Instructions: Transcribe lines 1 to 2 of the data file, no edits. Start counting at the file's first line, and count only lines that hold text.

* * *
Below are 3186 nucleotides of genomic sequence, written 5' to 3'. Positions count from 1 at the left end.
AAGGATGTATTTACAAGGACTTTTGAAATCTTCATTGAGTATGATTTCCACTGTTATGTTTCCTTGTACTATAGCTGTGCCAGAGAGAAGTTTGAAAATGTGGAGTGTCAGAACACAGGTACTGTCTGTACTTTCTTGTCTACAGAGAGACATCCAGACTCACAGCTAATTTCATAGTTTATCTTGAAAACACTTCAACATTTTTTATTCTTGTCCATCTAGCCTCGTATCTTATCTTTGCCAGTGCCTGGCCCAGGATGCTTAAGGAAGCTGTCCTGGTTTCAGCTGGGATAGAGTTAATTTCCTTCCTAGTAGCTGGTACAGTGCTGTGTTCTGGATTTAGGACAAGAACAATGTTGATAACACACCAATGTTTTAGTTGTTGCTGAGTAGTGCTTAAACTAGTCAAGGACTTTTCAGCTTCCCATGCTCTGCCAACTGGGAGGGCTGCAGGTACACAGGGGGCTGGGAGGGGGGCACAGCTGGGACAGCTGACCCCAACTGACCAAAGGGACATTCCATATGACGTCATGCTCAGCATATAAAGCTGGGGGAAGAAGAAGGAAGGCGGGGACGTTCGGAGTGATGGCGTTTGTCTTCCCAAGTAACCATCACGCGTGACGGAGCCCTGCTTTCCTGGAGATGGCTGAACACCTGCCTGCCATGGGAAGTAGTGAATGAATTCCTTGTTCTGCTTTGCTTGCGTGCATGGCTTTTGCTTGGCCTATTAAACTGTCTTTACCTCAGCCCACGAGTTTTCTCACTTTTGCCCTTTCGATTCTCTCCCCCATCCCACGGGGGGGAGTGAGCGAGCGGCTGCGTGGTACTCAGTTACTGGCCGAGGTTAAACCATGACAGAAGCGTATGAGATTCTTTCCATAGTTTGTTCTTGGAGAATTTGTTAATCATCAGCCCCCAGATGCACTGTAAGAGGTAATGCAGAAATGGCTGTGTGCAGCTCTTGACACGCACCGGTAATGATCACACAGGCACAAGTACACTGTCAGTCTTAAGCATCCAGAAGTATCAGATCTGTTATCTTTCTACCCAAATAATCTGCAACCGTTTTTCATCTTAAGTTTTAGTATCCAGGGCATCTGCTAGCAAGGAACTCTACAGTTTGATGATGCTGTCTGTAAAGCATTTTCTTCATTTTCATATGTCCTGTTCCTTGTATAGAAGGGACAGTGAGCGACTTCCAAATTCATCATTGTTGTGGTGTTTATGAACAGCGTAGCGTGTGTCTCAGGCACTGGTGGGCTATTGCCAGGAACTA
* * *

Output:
Below are 3186 nucleotides of genomic sequence, written 5' to 3'. Positions count from 1 at the left end.
AAGGATGTATTTACAAGGACTTTTGAAATCTTCATTGAGTATGATTTCCACTGTTATGTTTCCTTGTACTATAGCTGTGCCAGAGAGAAGTTTGAAAATGTGGAGTGTCAGAACACAGGTACTGTCTGTACTTTCTTGTCTACAGAGAGACATCCAGACTCACAGCTAATTTCATAGTTTATCTTGAAAACACTTCAACATTTTTTATTCTTGTCCATCTAGCCTCGTATCTTATCTTTGCCAGTGCCTGGCCCAGGATGCTTAAGGAAGCTGTCCTGGTTTCAGCTGGGATAGAGTTAATTTCCTTCCTAGTAGCTGGTACAGTGCTGTGTTCTGGATTTAGGACAAGAACAATGTTGATAACACACCAATGTTTTAGTTGTTGCTGAGTAGTGCTTAAACTAGTCAAGGACTTTTCAGCTTCCCATGCTCTGCCAACTGGGAGGGCTGCAGGTACACAGGGGGCTGGGAGGGGGGCACAGCTGGGACAGCTGACCCCAACTGACCAAAGGGACATTCCATATGACGTCATGCTCAGCATATAAAGCTGGGGGAAGAAGAAGGAAGGCGGGGACGTTCGGAGTGATGGCGTTTGTCTTCCCAAGTAACCATCACGCGTGACGGAGCCCTGCTTTCCTGGAGATGGCTGAACACCTGCCTGCCATGGGAAGTAGTGAATGAATTCCTTGTTCTGCTTTGCTTGCGTGCATGGCTTTTGCTTGGCCTATTAAACTGTCTTTACCTCAGCCCACGAGTTTTCTCACTTTTGCCCTTTCGATTCTCTCCCCCATCCCACGGGGGGGAGTGAGCGAGCGGCTGCGTGGTACTCAGTTACTGGCCGAGGTTAAACCATGACAGAAGCGTATGAGATTCTTTCCATAGTTTGTTCTTGGAGAATTTGTTAATCATCAGCCCCCAGATGCACTGTAAGAGGTAATGCAGAAATGGCTGTGTGCAGCTCTTGACACGCACCGGTAATGATCACACAGGCACAAGTACACTGTCAGTCTTAAGCATCCAGAAGTATCAGATCTGTTATCTTTCTACCCAAATAATCTGCAACCGTTTTTCATCTTAAGTTTTAGTATCCAGGGCATCTGCTAGCAAGGAACTCTACAGTTTGATGATGCTGTCTGTAAAGCATTTTCTTCATTTTCATATGTCCTGTTCCTTGTATAGAAGGGACAGTGAGCGACTTCCAAATTCATCATTGTTGTGGTGTTTATGAACAGCGTAGCGTGTGTCTCAGGCACTGGTGGGCTATTGCCAGGAACTA